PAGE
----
- Engine shutdown, air brake release may have caused train derailment, rail company says
- Train rolled downhill, derailed and exploded into flames
- At least five people killed; about 40 unaccounted for
- "It looks like a war zone here," Prime Minister Stephen Harper says
The company responsible for a runaway train that exploded in a small Canadian town Saturday said an engine shutdown may have released air brakes holding the train in place.
At least five people are dead and around 40 are unaccounted for in Lac-Megantic, Quebec, after a 73-car train carrying crude oil derailed and crashed, local law enforcement officials said. Tankers exploded, sending thick plumes of smoke into the night sky, leveling dozens of homes and buildings and forcing nearly 2,000 people from their homes.
The train had stopped for a crew change Friday night in a station about seven miles from Lac-Megantic, the Montreal, Maine & Atlantic Railway said in a statement. The train's engineer had "tied down" and checked into a motel.
"One fact that has emerged is the locomotive of the oil train parked at Nantes station was shut down subsequent to the departure of the engineer who had handled the train from Farnham, which may have resulted in the release of air brakes on the locomotive that was holding the train in place," the company said in a statement, noting that it still didn't have "complete information."
The explosion devastated the small lakeside town, where firefighters were still working Sunday to contain hot spots so law enforcement could expand its investigation. Investigators with the Transportation Safety Board of Canada found the locomotive event recorder and planned to analyze it for information on throttle position and speed, among other data.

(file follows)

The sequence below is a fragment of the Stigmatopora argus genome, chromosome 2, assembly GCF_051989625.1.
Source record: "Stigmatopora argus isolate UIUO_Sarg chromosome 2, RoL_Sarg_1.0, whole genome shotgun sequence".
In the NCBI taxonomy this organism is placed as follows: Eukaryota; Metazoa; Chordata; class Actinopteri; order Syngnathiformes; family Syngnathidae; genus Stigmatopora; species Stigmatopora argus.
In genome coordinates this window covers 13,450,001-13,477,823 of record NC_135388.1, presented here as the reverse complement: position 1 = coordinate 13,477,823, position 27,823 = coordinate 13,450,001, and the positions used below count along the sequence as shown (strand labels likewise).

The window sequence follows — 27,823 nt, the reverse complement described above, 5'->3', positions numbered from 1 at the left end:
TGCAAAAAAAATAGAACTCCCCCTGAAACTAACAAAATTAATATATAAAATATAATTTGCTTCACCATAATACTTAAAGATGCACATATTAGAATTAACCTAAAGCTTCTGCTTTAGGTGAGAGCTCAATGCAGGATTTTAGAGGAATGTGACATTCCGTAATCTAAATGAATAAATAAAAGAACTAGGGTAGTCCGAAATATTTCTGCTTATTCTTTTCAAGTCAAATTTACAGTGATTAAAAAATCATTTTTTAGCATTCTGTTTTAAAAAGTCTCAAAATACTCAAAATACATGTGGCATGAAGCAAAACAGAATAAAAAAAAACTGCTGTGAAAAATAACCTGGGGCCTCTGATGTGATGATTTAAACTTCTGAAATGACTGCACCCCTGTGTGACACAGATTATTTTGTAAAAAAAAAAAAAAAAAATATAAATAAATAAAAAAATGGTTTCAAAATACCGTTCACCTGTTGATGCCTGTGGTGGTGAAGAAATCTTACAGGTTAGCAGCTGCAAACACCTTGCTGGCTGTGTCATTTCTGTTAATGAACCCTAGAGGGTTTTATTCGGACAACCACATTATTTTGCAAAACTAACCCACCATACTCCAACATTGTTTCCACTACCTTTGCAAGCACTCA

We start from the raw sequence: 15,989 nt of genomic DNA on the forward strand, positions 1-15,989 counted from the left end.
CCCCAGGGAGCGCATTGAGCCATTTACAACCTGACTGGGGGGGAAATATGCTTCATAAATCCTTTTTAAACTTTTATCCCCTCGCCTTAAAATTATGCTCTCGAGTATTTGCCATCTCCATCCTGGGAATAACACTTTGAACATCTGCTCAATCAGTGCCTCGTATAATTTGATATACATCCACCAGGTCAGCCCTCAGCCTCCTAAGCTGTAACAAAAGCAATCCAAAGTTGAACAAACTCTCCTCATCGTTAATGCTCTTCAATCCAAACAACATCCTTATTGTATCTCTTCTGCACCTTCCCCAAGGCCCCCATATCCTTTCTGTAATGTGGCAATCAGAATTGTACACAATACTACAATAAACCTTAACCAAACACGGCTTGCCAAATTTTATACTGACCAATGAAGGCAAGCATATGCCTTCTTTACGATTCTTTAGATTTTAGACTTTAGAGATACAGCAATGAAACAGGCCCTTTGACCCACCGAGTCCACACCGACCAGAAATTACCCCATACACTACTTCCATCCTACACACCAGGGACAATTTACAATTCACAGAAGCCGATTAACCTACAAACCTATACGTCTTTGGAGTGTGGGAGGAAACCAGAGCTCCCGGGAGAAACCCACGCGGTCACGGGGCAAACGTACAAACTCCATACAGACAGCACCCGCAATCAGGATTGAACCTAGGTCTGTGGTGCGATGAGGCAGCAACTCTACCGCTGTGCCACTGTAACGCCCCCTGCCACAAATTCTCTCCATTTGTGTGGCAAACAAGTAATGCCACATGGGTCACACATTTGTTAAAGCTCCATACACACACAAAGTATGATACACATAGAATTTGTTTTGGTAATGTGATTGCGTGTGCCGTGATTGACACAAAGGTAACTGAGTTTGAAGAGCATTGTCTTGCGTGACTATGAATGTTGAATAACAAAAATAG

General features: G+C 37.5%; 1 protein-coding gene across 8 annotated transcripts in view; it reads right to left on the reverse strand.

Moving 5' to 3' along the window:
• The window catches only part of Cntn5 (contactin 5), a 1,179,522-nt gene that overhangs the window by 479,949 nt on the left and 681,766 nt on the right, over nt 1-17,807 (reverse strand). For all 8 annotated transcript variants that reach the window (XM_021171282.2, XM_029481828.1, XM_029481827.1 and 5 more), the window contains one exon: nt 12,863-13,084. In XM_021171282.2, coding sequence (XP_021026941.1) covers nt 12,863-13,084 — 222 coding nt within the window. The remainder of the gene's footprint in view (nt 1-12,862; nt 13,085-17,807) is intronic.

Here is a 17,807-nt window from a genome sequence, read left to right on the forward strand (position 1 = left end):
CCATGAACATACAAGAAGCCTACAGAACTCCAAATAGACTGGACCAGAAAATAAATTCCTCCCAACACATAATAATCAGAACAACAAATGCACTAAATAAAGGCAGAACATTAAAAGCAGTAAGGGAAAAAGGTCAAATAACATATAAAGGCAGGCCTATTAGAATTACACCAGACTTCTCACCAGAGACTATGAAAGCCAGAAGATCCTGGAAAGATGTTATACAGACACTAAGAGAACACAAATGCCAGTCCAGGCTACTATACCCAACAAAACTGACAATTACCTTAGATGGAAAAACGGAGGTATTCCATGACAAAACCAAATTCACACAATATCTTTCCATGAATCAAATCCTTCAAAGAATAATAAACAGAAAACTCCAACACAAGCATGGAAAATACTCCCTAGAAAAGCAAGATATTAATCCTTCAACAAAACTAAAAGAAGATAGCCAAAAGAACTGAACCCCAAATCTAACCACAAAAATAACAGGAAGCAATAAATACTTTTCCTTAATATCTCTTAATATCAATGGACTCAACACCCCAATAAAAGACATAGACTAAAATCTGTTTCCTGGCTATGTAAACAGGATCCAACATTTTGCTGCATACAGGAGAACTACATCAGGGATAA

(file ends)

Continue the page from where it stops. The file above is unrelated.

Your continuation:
The burned bodies of the dead have been sent to Montreal for identification, but "we know that there will be many more" deaths, police spokesman Lt. Michel Brunet said Sunday.
Canadian Prime Minister Stephen Harper likened the town to a "war zone" after touring it Sunday.
"There is not a family in this area that is not touched by this," he said in a press conference outside Polyvalente Montignac High School, the main staging area for recovery efforts.
"A beautiful downtown here has been destroyed," he said. "There's going to be a need for substantial reconstruction."
Harper would not comment on specifics of the disaster except that he expected information "about why this occurred" to lead to a police investigation.
"I've heard things that concern me greatly," he said. "There will be investigations that will point to guilty or responsible people."
Witnesses told the CBC they heard five or six explosions. One person saw the first train tanker tip over and yelled "run, run!" as he dashed toward the lake for which the town is named. He told CBC
the flames chased him to the edge of the water.
"The fire was moving so quickly," he said. "We saw balls of fire shooting out onto the water."
One woman told CNN affiliate CTV
she was working at a bar nearby and got off work an hour before the accident.
"I have no news from my friends; I haven't heard from any of them," she told tearfully told CTV. "I can't say more than that. We're waiting for confirmation."
Amid the chaos, friends and families are scrambling to find their loved ones.
More than 17,000 people have joined a Facebook page to help people connect with their loved ones in the town
. Locals and outsiders have posted desperate notes to try to figure out where their friends and family were on the night of the crash.
Some posts bring relief -- "Mom it is alisun and oceannie and rosaly we are all alive I love you," one reads in French.
Others look less promising.
Multiple posts ask about Guy Bolduc, a singer who was performing at Musi-Cafe in town.
"All of his fans, all over Quebec, but also his fellow singers (of whom I am one) hope to see him again alive!!! Come on my GuyBol, come out of your hiding place," one member wrote.
The group administrators ask that members not post about deaths until they're confirmed.
Residents told the CBC
they have never seen anything like it.
"It's dreadful," Claude Bedard said. "It's terrible. The Metro store, Dollarama, everything that was there is gone."
Authorities evacuated more than a third of the town of 6,000 people, most from the center of the town and a home for the elderly.
As authorities worked to get more details, residents of the scenic town grappled with the loss.
"It's like the town has been cut by a knife," Sgt. Gregory Gomez del Prado told the CBC.
Resident Amanda Gabrielle said the train crashed on her birthday. She lost her dog, she's now homeless, and she doesn't have any family or friends.
"I lost everything," Gabrielle told the CBC. "I don't know what's going to happen to me."
For information on missing people, call 1-800-659-4264.